Enhanced-security hybrid messaging infrastructure — web access

Azure Active Directory
Microsoft 365
Office 365

The solution in this article provides a way for you to help protect your messaging service (Outlook on the web or Exchange Control Panel) when mailboxes are hosted in Exchange Online or Exchange on-premises.


In this architecture, we divide the solution into two areas, describing security for:

  • Exchange Online, on the right side of the diagram.
  • Exchange on-premises in a hybrid or non-hybrid scenario, on the left side of the diagram.

Screenshot that shows an architecture for enhanced security in a web access scenario.

General notes

  • This architecture uses the federated Azure Active Directory (Azure AD) identity model. For the password hash synchronization and pass-through authentication models, the logic and the flow are the same. The only difference is related to the fact that Azure AD won't redirect the authentication request to on-premises Active Directory Federation Services (AD FS).
  • The diagram shows access to the Outlook on the web service that corresponds to an …/owa path. Exchange admin center (or Exchange Control Panel) user access that corresponds to an …/ecp path follows the same flow.
  • In the diagram, dashed lines show basic interactions between local Active Directory, Azure AD Connect, Azure AD, AD FS, and Web Application Proxy components. You can learn more about these interactions in Hybrid identity required ports and protocols.
  • By Exchange on-premises, we mean Exchange 2019 with the latest updates, Mailbox role. By Exchange Edge on-premises, we mean Exchange 2019 with the latest updates, Edge Transport role. We include Edge server in the diagram to highlight that you can use it in these scenarios. It's not involved in the work with client protocols that's discussed here.
  • In a real environment, you won't have just one server. You'll have a load-balanced array of Exchange servers for high availability. The scenarios described here are suited for that configuration.

Exchange Online user's flow

  1. A user tries to access Outlook on the web service via https://outlook.office.com/owa.

  2. Exchange Online redirects the user to Azure AD for authentication.

    If the domain is federated, Azure AD redirects the user to the local AD FS instance for authentication. If authentication succeeds, the user is redirected back to Azure AD. (To keep the diagram simple, we left out this federated scenario.)

  3. To enforce multi-factor authentication, Azure AD applies an Azure Conditional Access policy with a multi-factor authentication requirement for the browser client application. See the deployment section of this article for information about setting up that policy.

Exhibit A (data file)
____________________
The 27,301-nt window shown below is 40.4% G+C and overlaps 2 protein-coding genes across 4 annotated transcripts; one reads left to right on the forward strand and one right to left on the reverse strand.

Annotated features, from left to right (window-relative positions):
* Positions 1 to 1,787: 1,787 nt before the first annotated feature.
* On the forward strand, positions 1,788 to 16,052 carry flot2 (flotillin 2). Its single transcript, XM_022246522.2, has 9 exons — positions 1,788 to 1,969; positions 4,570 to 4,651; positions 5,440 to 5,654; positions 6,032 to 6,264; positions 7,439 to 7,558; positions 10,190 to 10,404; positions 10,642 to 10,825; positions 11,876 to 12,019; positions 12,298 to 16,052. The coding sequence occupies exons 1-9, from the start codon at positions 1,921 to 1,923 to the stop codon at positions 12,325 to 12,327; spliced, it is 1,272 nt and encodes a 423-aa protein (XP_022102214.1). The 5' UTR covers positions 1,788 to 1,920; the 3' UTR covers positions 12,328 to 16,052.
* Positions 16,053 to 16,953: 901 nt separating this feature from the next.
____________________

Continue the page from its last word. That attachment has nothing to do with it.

4. The Conditional Access policy calls Azure AD Multi-Factor Authentication. The user gets a request to complete multi-factor authentication.

  5. The user completes multi-factor authentication.

  6. Azure AD redirects the authenticated web session to Exchange Online, and the user can access Outlook.

Exchange on-premises user's flow

  1. A user tries to access the Outlook on the web service via an https://mail.contoso.com/owa URL that points to an Exchange server for internal access or to a Web Application Proxy server for external access.

  2. Exchange on-premises (for internal access) or Web Application Proxy (for external access) redirects the user to AD FS for authentication.

  3. AD FS uses Integrated Windows authentication for internal access or provides a web form in which the user can enter credentials for external access.

  4. Responding to an AF DS access control policy, AD FS calls Azure AD Multi-Factor Authentication to complete authentication. Here's an example of that type of AD FS access control policy:

    Screenshot that shows an example of an AD FS access control policy.

    The user gets a request to complete multi-factor authentication.

  5. The user completes multi-factor authentication. AD FS redirects the authenticated web session to Exchange on-premises.

  6. The user can access Outlook.

To implement this scenario for an on-premises user, you need to configure Exchange and AD FS to set up AD FS to pre-authenticate web access requests. For more information, see Use AD FS claims-based authentication with Outlook on the web.

You also need to enable integration of AD FS and Azure AD Multi-Factor Authentication. For more information, see Configure Azure MFA as authentication provider with AD FS. (This integration requires AD FS 2016 or 2019.) Finally, you need to synchronize users to Azure AD and assign them licenses for Azure AD Multi-Factor Authentication.


  • Azure AD. Azure AD is a Microsoft cloud-based identity and access management service. It provides modern authentication that's based on EvoSTS (a Security Token Service used by Azure AD). It's used as an authentication server for Exchange Server on-premises.

  • Azure AD Multi-Factor Authentication. Multi-factor authentication is a process in which users are prompted during the sign-in process for another form of identification, like a code on their cellphone or a fingerprint scan.

  • Azure AD Conditional Access. Conditional Access is the feature that Azure AD uses to enforce organizational policies like multi-factor authentication.

  • AD FS. AD FS enables federated identity and access management by sharing digital identity and entitlements rights across security and enterprise boundaries with improved security. In this architecture, it's used to facilitate sign-in for users with federated identity.

  • Web Application Proxy. Web Application Proxy pre-authenticates access to web applications by using AD FS. It also functions as an AD FS proxy.